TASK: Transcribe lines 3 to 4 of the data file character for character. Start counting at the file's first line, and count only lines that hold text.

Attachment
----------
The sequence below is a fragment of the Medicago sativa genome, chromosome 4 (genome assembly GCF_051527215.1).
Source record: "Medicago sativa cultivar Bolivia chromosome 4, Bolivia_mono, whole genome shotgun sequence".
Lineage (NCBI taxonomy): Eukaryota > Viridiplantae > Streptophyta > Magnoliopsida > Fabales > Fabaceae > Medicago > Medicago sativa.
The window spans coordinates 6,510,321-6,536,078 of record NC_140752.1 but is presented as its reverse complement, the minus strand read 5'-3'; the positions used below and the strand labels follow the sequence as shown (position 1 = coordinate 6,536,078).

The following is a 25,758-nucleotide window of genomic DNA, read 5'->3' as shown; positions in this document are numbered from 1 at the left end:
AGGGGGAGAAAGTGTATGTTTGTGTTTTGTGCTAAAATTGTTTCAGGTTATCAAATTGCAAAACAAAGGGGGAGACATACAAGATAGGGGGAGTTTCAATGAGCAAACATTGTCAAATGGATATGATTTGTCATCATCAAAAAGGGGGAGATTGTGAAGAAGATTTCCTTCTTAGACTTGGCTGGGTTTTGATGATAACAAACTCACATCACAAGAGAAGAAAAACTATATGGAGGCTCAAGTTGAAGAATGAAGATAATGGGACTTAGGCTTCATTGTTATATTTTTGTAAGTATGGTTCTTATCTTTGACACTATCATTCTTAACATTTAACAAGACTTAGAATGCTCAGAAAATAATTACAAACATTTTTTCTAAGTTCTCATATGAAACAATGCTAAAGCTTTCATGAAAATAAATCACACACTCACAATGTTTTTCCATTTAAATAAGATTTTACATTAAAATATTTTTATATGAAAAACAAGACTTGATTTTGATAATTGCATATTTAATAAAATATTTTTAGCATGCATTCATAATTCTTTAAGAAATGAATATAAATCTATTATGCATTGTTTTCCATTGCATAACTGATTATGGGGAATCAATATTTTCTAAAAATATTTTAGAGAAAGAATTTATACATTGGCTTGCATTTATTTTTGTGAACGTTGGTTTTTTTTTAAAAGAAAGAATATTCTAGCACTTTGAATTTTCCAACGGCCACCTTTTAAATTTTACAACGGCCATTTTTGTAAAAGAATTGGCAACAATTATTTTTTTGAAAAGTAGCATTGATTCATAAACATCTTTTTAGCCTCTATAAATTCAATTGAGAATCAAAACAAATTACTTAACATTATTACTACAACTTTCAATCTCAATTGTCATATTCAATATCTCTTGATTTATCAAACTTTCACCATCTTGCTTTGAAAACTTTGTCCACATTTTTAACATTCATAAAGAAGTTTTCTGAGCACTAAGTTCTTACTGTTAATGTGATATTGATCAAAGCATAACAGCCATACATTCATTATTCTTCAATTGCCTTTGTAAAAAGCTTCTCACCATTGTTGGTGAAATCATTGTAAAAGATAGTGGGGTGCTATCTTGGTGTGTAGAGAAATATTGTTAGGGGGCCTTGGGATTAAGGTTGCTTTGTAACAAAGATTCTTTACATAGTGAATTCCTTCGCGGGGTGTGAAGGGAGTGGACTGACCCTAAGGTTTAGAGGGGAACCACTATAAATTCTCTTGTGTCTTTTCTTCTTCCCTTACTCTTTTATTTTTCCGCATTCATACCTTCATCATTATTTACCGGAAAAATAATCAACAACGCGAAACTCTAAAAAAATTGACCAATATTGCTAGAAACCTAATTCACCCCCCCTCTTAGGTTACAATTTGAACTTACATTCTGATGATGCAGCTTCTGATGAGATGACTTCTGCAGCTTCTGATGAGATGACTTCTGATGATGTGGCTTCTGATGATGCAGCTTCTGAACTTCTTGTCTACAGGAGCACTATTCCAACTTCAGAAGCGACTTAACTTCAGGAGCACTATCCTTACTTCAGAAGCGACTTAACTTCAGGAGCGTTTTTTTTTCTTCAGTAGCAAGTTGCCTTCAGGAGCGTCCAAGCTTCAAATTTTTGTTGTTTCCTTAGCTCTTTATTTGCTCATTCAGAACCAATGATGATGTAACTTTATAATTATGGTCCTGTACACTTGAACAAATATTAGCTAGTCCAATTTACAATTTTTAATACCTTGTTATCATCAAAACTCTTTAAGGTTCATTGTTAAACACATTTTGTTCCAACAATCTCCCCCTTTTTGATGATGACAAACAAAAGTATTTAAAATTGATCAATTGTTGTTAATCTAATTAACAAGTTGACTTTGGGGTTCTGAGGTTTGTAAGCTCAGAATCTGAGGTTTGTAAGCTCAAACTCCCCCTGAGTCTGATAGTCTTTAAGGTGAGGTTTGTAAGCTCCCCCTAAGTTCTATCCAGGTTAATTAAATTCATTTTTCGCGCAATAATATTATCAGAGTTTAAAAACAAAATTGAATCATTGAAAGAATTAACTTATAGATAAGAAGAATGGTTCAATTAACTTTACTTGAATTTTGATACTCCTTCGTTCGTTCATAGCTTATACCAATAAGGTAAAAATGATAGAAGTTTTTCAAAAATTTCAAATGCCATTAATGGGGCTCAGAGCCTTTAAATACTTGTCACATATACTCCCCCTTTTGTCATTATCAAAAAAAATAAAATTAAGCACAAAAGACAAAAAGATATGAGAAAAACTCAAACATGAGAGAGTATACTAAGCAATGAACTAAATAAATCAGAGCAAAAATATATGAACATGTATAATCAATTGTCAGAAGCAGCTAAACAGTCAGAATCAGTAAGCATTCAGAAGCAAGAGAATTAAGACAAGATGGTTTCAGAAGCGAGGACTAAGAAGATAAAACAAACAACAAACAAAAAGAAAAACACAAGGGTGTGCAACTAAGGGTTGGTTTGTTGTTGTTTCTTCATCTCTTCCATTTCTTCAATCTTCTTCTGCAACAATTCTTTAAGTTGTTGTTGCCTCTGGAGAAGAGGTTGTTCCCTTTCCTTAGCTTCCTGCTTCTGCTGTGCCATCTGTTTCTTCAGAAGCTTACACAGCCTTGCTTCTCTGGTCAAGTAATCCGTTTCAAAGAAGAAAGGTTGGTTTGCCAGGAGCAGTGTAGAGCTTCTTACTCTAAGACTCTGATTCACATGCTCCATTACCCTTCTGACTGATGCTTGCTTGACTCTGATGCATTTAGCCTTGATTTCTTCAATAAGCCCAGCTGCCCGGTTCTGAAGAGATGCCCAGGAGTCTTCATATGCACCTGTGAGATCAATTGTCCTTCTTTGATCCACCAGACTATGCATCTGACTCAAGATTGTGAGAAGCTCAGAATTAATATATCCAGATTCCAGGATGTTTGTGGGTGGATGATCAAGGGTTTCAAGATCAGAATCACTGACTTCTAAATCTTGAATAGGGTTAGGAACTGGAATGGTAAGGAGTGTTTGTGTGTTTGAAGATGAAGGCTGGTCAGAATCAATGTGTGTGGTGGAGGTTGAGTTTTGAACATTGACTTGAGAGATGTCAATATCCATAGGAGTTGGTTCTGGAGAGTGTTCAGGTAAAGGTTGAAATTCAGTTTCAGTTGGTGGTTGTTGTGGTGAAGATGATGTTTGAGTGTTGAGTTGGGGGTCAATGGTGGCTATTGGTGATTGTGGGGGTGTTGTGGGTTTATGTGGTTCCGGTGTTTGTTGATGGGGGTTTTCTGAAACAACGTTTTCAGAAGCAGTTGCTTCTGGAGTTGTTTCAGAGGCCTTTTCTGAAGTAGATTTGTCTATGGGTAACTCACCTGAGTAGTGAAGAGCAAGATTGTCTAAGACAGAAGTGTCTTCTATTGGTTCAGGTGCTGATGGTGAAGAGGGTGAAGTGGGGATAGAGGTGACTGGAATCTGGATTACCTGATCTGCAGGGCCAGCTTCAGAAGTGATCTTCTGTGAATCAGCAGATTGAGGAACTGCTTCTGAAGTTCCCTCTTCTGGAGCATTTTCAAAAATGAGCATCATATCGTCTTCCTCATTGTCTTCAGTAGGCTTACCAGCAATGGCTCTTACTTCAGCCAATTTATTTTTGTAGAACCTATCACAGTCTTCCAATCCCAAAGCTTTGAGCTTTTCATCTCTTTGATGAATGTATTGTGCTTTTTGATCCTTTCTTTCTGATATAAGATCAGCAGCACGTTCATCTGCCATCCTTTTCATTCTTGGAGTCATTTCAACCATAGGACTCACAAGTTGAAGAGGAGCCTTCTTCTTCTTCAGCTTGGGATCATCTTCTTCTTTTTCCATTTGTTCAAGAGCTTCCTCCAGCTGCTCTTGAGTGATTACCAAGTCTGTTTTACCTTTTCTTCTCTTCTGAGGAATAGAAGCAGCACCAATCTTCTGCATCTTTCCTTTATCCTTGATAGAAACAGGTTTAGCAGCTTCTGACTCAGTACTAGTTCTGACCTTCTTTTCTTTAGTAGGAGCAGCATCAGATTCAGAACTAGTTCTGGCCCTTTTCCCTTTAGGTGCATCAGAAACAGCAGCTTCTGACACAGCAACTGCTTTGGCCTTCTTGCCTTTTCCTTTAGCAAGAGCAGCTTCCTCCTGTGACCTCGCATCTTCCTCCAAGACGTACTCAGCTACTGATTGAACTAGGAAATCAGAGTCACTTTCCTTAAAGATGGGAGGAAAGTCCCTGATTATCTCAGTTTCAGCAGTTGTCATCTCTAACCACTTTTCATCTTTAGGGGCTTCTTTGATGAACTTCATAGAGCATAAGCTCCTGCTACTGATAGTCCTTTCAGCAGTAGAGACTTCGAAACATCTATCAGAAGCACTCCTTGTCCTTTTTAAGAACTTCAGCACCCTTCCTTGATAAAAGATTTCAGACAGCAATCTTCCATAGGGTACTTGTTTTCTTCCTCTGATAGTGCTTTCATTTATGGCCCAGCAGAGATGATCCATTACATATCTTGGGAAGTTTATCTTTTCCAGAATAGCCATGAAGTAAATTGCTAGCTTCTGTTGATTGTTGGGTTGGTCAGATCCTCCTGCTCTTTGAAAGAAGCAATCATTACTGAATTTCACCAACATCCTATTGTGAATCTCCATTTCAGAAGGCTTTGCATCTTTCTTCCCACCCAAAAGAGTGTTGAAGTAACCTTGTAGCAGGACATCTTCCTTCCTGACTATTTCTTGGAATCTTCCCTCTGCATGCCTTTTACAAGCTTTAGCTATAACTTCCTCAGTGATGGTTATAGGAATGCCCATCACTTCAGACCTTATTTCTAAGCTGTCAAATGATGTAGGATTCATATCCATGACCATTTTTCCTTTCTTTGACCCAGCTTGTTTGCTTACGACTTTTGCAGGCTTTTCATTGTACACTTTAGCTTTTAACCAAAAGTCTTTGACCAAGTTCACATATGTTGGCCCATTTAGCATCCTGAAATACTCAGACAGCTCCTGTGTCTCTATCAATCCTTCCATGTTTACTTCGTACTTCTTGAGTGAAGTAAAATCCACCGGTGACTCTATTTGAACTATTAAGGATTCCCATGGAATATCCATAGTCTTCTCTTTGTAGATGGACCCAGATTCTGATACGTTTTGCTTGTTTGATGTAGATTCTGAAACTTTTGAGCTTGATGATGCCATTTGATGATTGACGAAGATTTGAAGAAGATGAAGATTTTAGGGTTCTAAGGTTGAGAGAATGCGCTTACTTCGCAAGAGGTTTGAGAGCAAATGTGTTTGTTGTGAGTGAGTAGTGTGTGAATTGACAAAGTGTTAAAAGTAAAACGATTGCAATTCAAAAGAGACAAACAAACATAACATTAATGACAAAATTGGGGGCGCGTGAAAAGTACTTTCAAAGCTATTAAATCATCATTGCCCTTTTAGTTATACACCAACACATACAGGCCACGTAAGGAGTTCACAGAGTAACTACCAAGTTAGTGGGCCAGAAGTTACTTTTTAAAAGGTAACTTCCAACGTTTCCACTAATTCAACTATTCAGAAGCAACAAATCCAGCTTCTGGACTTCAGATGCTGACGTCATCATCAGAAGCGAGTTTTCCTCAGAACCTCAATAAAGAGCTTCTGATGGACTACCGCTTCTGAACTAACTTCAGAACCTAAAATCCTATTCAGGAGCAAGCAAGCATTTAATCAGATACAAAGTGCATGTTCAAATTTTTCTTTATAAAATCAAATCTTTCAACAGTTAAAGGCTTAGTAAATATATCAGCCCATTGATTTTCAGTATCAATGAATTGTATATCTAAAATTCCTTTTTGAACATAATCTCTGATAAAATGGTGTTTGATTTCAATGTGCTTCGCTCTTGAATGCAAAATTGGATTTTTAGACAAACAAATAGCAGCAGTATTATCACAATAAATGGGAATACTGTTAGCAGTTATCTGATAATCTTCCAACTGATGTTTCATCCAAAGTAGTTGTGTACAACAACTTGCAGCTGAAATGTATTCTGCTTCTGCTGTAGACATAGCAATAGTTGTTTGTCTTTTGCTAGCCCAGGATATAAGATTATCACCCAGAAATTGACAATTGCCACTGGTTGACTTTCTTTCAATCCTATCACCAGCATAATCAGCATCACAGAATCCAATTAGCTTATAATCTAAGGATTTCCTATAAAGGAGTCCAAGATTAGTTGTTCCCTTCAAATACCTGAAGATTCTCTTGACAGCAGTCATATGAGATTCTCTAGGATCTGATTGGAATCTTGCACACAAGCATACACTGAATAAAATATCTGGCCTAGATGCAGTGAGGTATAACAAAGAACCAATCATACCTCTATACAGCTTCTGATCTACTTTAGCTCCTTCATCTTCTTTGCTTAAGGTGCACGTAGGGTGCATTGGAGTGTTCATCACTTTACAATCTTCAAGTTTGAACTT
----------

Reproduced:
Lineage (NCBI taxonomy): Eukaryota > Viridiplantae > Streptophyta > Magnoliopsida > Fabales > Fabaceae > Medicago > Medicago sativa.
The window spans coordinates 6,510,321-6,536,078 of record NC_140752.1 but is presented as its reverse complement, the minus strand read 5'-3'; the positions used below and the strand labels follow the sequence as shown (position 1 = coordinate 6,536,078).